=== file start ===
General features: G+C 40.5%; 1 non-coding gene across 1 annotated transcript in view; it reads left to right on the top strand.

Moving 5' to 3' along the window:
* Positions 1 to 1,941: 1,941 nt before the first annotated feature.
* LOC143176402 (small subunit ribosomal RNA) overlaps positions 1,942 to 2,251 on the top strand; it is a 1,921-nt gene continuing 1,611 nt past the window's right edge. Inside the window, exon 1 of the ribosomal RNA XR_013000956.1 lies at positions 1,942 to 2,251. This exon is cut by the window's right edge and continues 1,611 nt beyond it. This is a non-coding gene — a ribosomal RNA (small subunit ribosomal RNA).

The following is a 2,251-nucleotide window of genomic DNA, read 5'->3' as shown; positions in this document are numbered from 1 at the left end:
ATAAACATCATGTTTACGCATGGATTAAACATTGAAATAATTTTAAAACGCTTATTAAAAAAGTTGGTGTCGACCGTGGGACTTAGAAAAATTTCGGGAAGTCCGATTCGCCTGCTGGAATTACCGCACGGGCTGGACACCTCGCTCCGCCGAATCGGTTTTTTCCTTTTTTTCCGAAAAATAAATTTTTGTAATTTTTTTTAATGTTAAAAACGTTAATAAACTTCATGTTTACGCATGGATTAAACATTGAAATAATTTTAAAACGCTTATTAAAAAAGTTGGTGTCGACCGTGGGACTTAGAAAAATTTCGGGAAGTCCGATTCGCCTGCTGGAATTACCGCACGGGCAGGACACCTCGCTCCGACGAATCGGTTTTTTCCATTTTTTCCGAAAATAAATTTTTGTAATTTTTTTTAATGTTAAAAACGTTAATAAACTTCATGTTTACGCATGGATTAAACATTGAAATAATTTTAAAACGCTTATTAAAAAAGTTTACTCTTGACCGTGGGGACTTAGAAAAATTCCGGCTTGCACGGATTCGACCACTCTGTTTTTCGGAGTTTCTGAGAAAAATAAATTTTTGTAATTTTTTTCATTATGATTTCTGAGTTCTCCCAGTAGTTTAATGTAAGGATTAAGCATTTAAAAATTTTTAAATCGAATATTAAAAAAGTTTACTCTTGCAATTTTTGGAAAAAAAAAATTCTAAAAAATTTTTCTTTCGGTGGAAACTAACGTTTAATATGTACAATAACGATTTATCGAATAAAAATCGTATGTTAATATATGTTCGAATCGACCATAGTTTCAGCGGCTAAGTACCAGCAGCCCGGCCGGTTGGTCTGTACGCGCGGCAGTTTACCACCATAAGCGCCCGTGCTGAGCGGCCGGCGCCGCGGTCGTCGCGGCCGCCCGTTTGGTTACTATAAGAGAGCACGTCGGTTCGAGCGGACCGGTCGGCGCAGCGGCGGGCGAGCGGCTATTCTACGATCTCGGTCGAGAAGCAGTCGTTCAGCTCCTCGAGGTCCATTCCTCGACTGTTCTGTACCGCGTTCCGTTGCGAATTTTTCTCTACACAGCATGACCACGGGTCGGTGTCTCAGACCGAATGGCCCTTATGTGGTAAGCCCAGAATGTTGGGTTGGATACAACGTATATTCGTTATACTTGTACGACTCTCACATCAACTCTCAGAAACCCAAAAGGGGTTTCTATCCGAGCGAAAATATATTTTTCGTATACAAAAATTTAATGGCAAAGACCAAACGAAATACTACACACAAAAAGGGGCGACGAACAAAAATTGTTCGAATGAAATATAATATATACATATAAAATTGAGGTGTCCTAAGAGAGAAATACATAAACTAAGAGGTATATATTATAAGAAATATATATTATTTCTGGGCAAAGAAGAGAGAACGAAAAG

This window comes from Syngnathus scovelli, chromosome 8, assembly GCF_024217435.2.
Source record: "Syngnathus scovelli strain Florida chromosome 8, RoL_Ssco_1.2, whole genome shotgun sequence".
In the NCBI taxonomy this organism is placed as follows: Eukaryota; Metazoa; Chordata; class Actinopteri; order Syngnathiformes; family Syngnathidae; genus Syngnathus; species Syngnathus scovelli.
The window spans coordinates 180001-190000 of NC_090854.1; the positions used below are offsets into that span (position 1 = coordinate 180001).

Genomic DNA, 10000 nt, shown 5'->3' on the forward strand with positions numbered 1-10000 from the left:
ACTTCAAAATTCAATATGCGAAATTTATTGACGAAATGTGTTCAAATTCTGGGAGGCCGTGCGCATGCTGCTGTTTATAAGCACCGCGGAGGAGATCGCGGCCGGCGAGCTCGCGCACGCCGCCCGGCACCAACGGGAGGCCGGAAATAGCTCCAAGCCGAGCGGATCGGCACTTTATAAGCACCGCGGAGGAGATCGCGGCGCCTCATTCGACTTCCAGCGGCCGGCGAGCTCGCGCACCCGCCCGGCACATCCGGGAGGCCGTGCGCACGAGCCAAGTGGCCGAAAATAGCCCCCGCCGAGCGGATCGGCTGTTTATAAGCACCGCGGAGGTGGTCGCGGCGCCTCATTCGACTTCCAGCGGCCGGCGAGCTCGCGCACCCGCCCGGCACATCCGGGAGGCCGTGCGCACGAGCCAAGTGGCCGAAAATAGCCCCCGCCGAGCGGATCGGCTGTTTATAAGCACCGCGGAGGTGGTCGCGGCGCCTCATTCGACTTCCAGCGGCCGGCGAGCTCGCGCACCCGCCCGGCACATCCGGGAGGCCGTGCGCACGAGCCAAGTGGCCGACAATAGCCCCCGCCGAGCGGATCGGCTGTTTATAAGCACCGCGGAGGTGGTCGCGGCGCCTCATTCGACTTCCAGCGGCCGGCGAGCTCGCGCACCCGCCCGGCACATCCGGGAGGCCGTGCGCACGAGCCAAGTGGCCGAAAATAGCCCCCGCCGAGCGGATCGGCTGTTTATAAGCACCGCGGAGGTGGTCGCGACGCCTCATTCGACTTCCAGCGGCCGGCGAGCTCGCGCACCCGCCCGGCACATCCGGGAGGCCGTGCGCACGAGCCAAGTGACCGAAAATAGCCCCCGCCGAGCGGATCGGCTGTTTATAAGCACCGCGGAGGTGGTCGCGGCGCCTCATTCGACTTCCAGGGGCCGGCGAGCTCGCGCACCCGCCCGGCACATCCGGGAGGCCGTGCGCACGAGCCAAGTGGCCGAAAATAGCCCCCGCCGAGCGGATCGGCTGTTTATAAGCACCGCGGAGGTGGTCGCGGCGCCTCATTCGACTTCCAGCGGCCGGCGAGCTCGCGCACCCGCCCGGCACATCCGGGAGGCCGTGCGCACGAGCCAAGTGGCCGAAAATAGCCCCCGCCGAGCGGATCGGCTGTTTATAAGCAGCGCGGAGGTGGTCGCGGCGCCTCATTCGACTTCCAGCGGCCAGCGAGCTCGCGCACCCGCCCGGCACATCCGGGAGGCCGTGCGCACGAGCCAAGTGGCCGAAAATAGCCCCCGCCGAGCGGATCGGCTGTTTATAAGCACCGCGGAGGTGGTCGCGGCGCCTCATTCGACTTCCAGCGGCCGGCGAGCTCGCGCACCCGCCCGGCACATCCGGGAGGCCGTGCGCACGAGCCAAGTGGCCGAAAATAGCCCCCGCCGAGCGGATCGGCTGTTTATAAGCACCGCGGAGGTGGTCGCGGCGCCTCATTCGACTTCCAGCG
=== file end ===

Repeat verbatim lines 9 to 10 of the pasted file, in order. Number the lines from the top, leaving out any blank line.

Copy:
In the NCBI taxonomy this organism is placed as follows: Eukaryota; Metazoa; Chordata; class Actinopteri; order Syngnathiformes; family Syngnathidae; genus Syngnathus; species Syngnathus scovelli.
The window spans coordinates 180001-190000 of NC_090854.1; the positions used below are offsets into that span (position 1 = coordinate 180001).